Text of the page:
The redesigned Myspace finally opened up to the public Tuesday. A year and a half in the works, the site is both a social network and a music discovery destination.
The new Myspace would be a success if success were determined on style points alone. But as its predecessors have proven, a music site needs functionality to be competitive. Myspace appears to have a good set of tools. It works well as an on-demand music service, a personalized radio service and an on-demand video service.
The $35 million question is quite simple: will people care about a music-based social network in 2013 or did Specific Media, which acquired the site from News Corp in 2011, spend over a year overhauling the site for nothing?
But there is a more important secondary question for the music industry: if MySpace can become a modestly successful social network, what role will it have in building artist careers, generating revenue for artists and labels and acting as a tastemaker? The ability to attract eyeballs is one thing. The ability to influence music fans is something altogether different.
One thing Myspace still has going for it is traffic. Although its traffic pales in comparison next to that of Facebook, which had 148.5 million unique U.S. visitors in November, according to comScore, Myspace has been able to pull in from 26 million U.S. unique visitors in September to 28.8 million in October.
The new Myspace is clearly banking on its celebrity co-owner, Justin Timberlake, and its heavy emphasis on music discovery in its turnaround plans. The cornerstone of Myspace is the “Discover” page, a place where people can find trending songs, albums, mixes and videos. The page also has a radio tab with genre stations and a search function that creates radio stations based on artist searches a la Pandora.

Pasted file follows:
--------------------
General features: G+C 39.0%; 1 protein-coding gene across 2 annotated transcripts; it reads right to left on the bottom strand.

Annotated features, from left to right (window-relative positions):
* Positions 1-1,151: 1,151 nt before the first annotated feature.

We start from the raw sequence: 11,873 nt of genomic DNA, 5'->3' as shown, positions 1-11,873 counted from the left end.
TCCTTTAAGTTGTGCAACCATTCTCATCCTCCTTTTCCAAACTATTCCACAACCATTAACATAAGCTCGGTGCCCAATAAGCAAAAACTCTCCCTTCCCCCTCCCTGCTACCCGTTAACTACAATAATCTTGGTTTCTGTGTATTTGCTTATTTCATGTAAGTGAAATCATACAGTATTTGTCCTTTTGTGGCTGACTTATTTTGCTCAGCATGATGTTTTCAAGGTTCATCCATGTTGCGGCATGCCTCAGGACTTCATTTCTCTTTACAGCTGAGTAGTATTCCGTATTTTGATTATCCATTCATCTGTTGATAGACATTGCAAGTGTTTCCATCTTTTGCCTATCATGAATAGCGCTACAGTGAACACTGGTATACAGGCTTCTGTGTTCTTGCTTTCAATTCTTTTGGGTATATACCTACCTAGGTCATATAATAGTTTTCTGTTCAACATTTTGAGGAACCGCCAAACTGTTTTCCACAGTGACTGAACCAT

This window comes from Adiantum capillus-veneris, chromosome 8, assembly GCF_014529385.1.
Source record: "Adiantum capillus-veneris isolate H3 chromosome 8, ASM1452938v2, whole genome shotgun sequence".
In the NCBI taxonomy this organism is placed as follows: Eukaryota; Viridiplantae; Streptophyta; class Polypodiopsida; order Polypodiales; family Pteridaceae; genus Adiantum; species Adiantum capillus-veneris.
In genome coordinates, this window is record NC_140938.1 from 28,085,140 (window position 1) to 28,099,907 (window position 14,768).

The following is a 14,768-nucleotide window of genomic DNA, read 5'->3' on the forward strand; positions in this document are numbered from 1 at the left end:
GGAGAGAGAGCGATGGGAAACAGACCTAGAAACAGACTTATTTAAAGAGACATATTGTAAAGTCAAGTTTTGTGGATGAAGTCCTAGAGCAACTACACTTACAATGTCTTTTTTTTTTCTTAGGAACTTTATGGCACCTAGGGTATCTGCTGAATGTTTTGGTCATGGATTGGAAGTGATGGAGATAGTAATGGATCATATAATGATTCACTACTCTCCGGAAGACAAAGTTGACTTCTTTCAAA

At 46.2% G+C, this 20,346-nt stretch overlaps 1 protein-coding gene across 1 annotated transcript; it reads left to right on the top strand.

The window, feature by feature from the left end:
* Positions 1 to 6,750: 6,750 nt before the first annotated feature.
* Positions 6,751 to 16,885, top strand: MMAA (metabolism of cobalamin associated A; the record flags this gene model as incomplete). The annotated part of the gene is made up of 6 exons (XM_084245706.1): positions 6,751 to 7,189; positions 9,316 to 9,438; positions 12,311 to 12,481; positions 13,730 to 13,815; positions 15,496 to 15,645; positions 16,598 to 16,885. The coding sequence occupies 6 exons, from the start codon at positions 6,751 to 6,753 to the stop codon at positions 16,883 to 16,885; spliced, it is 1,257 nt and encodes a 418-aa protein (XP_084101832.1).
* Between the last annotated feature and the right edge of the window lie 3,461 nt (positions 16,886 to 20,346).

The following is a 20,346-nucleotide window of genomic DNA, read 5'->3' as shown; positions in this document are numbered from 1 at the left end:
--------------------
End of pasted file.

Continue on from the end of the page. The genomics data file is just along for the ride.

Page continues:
The only things the new Myspace has in common with its predecessor are the name, the social aspects and the emphasis on music. Gone are the boxy music player, the hideous color combinations and the chaotic layouts. In their place is a slick, somewhat minimalist site that emphasizes full-color pictures and requires left-to-right scrolling. The controls to the music player always sit at the bottom of the page.
Navigation is easy. The home page is always accessible via the Myspace logo in the bottom left corner and the Discover link at the bottom of the screen, next to the music player controls, always gives quick access to popular songs, mixes and radio stations. Connecting to artists is extremely easy no matter the starting point. Whether you’re listening to a radio station or a mix or viewing a profile, MySpace doesn’t make you jump through hoops to follow the artist’s profile.
Linking fan and artist is important. Specific Media co-CEO Chris Vanderhook told Billboard in October that Myspace wants to put that data in the hands of the community. “Artists want more transparency into who their most important fans are, so we’re calculating who those people are and serving it not just for the artists but for the fans to have that recognition.”
Although there are currently no advertisements at Myspace, the site is clearly a play at the younger music fan also targeted by Vevo, YouTube and Spotify (which has an advertising-based tier in addition to its paid subscription service). Because of its on-demand nature, and because it lacks radio’s simplicity, Myspace is in a different category than Pandora, iHeartRadio and other advertising-based Internet radio services.
One might wonder if a person really needs another social network. Facebook is the social network for friends. LinkedIn is the social network for business. Twitter is the social network for messaging. Instagram is the social network for pictures. Do people really need a social network just for music?
Myspace thinks it has the answer for the empty space between the hipster niches and the top of the charts. On day one of the new era, it looks like the company is off to a decent start.